Policy L4
Policy Name: Export Control Compliance
Responsibility for Maintenance: Office of Institutional Planning, Assessment and Research

Date of most recent changes: January 25, 2010  

I. Policy Statement  

Any transfer of controlled goods, services, information or technology, as set forth in the EAR, outside of the United States, or to foreign nationals inside or outside of the United States, including in particular but not limited to transfers to Cuba, North Korea, Iran, Syria and Sudan or to any foreign nationals of these countries, must be cleared with the Vice President of Institutional Planning, Assessment and Research.

II. Reason for Policy  

The export control laws require licenses for “Exports” of certain controlled goods, services, information and technology as set forth in the EAR. The term “Export” has an expansive definition under the applicable regulations, and may involve situations one would not ordinarily construe as “exporting.” It is imperative that faculty and staff proceed with caution when engaging in an “Export” of controlled goods, services or information, as defined in this policy. The College, as well as individual faculty or staff members, may be liable for civil and criminal penalties for violations of the export control laws, regardless of whether the violations are intentional or inadvertent. This policy is designed to facilitate compliance with these stringent requirements.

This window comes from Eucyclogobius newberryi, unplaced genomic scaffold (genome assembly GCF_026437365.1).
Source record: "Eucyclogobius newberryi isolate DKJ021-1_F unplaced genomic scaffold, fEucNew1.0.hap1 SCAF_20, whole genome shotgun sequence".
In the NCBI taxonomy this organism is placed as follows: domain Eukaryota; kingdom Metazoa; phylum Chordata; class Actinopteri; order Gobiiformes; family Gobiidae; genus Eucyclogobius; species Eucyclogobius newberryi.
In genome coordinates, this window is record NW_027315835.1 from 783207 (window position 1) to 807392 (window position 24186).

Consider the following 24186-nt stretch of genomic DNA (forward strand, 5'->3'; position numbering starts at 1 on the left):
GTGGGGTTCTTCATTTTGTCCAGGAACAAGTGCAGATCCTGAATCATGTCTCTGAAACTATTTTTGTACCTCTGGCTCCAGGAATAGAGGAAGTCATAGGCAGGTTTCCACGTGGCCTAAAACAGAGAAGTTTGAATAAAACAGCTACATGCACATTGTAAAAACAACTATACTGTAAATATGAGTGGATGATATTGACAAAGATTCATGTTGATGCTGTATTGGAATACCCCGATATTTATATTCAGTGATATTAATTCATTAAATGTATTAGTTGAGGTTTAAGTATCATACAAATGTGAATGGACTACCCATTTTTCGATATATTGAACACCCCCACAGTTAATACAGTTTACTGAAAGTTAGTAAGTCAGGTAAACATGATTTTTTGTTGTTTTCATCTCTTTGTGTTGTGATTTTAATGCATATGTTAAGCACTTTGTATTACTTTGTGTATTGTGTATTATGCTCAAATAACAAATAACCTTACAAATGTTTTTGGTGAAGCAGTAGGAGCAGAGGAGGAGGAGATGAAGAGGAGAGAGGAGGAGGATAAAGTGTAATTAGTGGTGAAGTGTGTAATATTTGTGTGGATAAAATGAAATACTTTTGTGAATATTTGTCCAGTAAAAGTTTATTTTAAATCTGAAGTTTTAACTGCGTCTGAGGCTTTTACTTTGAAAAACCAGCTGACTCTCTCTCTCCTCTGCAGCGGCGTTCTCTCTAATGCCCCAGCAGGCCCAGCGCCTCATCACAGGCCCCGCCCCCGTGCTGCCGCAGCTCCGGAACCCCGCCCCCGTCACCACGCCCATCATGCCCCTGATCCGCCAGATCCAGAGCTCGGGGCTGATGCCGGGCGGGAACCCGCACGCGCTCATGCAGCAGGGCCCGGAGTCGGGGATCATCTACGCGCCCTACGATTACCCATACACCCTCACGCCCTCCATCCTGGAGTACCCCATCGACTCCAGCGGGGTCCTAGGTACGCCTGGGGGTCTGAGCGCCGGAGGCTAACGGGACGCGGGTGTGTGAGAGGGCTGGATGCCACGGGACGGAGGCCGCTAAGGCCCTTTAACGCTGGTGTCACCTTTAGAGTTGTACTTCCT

III. Applicability of the Policy  

All College employees should be familiar with this policy.

IV. Related Documents  

V. Contacts  

Subject

Office Name

Title or Position

Telephone Number

Email/URL

Questions Regarding the Export Control Policy

Office of Institutional Planning, Assessment and Research

Vice President of Institutional Planning, Assessment and Research

(315) 498-2500

awuaha@sunyocc.edu  

VI. Definitions  

Term

Definition

EAR

U.S. Department of Commerce- Export Administration Regulations

Export

The term “Export” has an expansive definition under the applicable regulations, and depending on the circumstances may include one or more of the following: (a) the actual shipment or transmission of controlled goods, services, information or technology out of the United States; (b) the release or disclosure of such goods, services, information or technology in a foreign country; (c) the exchange, disclosure or availability of such goods, services, information or technology to a foreign national within the United States (a so-called “deemed export” 1) or elsewhere; and (d) the application to situations abroad of personal knowledge or expertise involving such goods, services, information or technology.

ITAR U.S. Department of State- International Traffic in Arms Regulations

OFAC

U.S. Department of Treasury - The Office of Foreign Assets Controls

VII. Procedures